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Between pegs and over curves
September 30, 2010 6:32 PM   Subscribe

How do you measure a dead tiger?

In the book Man-Eaters of Kumaon p.121:
Wyndham said that in his opinion the tiger was ten feet between pegs, and while one shikari said he was 10' 5" over curves, the other said he was 10' 6" or a little more.
and at Wikipedia:
Finally, according to the Guinness Book of Records, the heaviest tiger known was a huge male hunted in 1967, that measured 322 cm in total length between pegs, 338 cm over curves and weighed 388.7 kg (857 lb).
they use the terms 'between pegs' and 'over curves'. Can anyone point me to a source that explains exactly what this means?
posted by unliteral to Writing & Language (6 answers total) 2 users marked this as a favorite
 
I would guess that "between pegs" means measuring across a straight line between two set points in space (in this case, probably the nose and rear), while "over curves" would go from nose to rear but follow the curves of the tiger's body, thus accounting for bulk.
posted by emilyd22222 at 6:37 PM on September 30, 2010


I assume what they mean by between pegs is that they measured along a straight distance from nose to rump (or tail) with no regard to the actual curvature of how the animal was laying on the ground. Over curves would be to measure along those curves, such as shoulder, back, etc, to get a different measurement length.
posted by strixus at 6:37 PM on September 30, 2010


Length of Body: Put a peg in the ground, tight against the manubrium or front part of the breast bone, L; another against the ischium, or bone that is felt on each side below the tail, M. The distance between is the length of the body.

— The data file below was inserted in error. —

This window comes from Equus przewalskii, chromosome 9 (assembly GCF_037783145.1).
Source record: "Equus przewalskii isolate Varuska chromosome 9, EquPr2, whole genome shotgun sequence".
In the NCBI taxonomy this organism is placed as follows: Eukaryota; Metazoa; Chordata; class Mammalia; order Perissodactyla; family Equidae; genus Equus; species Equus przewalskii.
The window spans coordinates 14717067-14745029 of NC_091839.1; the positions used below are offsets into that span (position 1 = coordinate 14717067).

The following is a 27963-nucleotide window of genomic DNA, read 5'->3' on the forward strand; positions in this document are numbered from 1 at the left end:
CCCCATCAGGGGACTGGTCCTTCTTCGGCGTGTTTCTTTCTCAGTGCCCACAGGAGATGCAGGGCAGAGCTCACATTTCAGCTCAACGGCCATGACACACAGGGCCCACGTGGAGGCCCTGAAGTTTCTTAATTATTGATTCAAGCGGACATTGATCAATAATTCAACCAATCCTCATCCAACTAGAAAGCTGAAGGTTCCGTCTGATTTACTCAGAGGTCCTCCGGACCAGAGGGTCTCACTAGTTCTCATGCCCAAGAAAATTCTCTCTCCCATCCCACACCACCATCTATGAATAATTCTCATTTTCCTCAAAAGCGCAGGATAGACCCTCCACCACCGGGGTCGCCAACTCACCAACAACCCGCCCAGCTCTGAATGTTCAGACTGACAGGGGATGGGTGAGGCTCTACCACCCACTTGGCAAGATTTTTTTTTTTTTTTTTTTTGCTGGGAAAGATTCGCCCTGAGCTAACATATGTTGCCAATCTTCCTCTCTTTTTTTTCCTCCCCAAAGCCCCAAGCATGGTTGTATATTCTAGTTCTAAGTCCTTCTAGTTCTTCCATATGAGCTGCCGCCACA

From How to Measure an Animal, Ernest Seton Thompson, 1898
posted by HopperFan at 7:43 PM on September 30, 2010 [5 favorites]


Thanks for the quoting HopperFan, I can't see that book from Australia.
posted by unliteral at 8:26 PM on September 30, 2010


I apologize, I didn't realize Google Books was limited like that. Here's the whole measuring section, it has some interesting stuff.

ERNEST SETON THOMPSON.

Although a complete series of observations, on the Big Game of our country, is urgently needed and continually demanded by the taxidermist, the painter, the sculptor, and the scientist, as well as the sportsman, it is a remarkable fact that no such thing exists. Even such common species as the Virginian, or White-tailed Deer have escaped full and careful observation.

The readers of Recreation have unusual opportunities to gather the necessary information, and for their guidance the following scheme of measurements is presented.

At the outset, it cannot be too emphatically laid down that guesses, estimates, etc. are not wanted, and that extraordinary measurements can scarcely be accepted without extraordinary proof. A series oi measurements is all the better if attested by 2 or more witnesses.